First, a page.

Announcing the 11 winners of Print's Legends in Advertising Awards, judged by Leo Burnett Executive Creative Director Jon Wyville.
Abstract, expressive and pun-based advertising typography from 1957 had such an unpretentious eloquence that it is easily the best example of type as art.
Every Wednesday for more than 20 years, Keith Reinhard faxed his DDB employees around the world a single piece of advice about advertising, business or life. Here are 10 of his favorites.
Michael Dooley discusses the work of Dorothy and Otis Shepard, two pioneers of American Modernist design.
Michael Dooley talks with Mike Salisbury, the art director behind the iconic album cover that distinguished the King of Pop from the rest of the Jackson 5.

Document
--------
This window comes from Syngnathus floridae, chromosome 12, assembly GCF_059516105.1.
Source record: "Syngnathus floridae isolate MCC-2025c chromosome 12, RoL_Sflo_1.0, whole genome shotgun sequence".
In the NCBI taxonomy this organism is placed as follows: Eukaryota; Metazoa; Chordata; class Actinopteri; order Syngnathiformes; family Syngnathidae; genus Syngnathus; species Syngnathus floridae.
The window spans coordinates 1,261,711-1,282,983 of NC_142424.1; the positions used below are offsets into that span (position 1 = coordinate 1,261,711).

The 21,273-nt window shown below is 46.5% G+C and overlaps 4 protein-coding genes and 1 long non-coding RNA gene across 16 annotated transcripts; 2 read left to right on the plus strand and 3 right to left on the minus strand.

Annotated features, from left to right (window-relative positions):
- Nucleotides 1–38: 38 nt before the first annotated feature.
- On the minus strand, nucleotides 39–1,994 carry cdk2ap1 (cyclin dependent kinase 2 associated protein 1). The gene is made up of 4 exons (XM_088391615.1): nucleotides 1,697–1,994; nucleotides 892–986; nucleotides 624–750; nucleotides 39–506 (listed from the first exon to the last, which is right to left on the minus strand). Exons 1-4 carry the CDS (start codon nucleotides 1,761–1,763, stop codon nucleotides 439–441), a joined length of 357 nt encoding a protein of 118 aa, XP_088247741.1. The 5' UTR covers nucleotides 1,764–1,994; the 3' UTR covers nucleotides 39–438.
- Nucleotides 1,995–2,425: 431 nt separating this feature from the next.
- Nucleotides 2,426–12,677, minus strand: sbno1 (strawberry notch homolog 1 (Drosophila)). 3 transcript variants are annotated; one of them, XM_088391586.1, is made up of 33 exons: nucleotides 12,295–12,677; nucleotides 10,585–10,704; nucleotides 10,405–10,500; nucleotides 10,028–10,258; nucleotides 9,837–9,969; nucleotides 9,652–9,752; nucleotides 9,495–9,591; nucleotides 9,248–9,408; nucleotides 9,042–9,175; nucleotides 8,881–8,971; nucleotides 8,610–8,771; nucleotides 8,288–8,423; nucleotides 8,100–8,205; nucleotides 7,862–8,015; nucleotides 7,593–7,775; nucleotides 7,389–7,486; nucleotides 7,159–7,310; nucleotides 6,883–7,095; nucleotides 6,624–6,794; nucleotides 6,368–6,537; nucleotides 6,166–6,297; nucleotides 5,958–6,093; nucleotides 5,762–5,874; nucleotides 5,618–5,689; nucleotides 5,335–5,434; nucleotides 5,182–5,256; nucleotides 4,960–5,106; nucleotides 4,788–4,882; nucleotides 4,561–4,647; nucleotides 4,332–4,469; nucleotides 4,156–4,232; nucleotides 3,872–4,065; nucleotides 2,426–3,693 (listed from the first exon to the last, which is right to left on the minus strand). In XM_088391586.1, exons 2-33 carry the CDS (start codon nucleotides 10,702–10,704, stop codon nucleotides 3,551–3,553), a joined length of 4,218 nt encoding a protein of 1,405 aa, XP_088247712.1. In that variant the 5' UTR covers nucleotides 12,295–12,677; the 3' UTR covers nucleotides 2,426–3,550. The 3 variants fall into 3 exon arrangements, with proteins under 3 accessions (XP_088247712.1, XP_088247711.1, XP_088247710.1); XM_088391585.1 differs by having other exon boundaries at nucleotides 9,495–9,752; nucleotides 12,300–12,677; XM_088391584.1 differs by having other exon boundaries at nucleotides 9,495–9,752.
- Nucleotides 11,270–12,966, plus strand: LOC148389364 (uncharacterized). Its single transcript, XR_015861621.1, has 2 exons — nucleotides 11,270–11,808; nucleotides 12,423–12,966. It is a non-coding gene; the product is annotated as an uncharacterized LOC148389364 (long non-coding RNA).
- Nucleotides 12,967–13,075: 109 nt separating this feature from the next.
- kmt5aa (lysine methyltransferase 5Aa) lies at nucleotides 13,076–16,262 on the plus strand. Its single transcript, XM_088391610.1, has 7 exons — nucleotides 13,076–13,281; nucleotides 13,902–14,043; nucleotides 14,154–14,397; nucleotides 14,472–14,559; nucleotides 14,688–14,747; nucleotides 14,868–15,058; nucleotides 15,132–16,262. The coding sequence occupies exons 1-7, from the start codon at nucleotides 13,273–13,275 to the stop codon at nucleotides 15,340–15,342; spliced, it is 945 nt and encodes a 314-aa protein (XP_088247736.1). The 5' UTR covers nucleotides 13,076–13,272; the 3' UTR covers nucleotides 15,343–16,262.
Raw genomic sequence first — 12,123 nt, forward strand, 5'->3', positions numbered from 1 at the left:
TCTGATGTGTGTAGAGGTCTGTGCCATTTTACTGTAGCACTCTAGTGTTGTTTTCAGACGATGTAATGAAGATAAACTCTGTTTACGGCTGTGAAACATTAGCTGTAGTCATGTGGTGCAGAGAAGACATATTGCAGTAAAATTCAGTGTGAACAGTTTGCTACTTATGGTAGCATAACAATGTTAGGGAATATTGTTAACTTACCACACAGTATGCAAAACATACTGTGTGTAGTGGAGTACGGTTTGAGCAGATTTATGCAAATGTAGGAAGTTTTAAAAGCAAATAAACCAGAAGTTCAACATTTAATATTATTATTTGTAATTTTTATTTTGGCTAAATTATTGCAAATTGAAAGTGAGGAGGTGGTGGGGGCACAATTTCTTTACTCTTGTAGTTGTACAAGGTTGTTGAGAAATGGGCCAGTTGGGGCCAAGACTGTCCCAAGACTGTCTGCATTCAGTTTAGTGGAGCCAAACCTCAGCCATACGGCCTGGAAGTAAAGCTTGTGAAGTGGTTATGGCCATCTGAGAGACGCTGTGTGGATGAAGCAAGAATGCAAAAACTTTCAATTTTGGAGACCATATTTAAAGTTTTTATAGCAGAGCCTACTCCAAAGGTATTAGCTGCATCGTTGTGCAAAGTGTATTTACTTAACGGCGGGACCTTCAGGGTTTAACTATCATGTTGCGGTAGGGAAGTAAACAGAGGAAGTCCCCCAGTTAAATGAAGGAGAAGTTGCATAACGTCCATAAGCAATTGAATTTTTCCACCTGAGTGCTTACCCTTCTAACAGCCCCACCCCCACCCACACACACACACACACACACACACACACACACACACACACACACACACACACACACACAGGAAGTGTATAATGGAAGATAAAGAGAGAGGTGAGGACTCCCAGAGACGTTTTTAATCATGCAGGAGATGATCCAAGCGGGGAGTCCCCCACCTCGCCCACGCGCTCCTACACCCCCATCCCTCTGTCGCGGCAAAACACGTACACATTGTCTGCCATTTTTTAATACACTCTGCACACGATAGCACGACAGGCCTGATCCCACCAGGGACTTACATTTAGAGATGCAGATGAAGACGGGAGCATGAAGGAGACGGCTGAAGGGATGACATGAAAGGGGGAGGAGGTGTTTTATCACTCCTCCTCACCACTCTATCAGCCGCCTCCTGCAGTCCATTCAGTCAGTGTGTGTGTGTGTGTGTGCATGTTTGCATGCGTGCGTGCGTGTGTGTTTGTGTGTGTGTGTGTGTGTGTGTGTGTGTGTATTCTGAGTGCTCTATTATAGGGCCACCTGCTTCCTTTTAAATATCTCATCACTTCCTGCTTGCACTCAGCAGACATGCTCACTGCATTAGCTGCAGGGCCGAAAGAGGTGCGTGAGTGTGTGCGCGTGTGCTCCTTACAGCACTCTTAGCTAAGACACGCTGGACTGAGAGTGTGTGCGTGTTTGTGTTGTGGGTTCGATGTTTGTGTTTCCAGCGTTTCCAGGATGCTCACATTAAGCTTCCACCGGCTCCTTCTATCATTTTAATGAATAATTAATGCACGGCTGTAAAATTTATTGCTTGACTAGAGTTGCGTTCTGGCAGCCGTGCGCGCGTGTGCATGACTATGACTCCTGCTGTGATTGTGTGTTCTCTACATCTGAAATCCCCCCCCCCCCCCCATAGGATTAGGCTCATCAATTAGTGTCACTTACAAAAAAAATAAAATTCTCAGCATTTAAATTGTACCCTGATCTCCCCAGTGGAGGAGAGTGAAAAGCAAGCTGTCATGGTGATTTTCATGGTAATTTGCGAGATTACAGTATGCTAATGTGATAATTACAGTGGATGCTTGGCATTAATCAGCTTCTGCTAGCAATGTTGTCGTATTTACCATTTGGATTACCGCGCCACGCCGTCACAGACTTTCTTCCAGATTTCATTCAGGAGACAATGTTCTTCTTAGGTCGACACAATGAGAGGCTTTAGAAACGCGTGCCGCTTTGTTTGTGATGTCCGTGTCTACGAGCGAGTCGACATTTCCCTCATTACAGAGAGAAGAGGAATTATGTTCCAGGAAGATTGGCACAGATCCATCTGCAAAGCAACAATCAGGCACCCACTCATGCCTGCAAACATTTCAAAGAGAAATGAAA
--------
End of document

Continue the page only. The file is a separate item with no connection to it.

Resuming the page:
Did you know you can learn a lot from turn-of-the-century printing, type and paper advertising, like the Dutch Stove piece featured here?
Many years ago, I asked designers to send me an example of their very early work that they were still proud to have done. Here is what Paul Rand sent.
Steven Heller takes a look at vintage billboard design in the United States.
Maëstro was a cigar. The Maëstro-man was a proto-Marlborough-like character who strode above the logo in die-cut points of purchase like this one.
There’s a lot to love about old magazine advertisements. They were not about the “creative” experience. The humor, if it existed, was soft. The illustrations were wysiwyg. But they were the first signs of graphic design (or layout) that suggested someone with design know-how, even taste and flair, was guiding the page. Here are...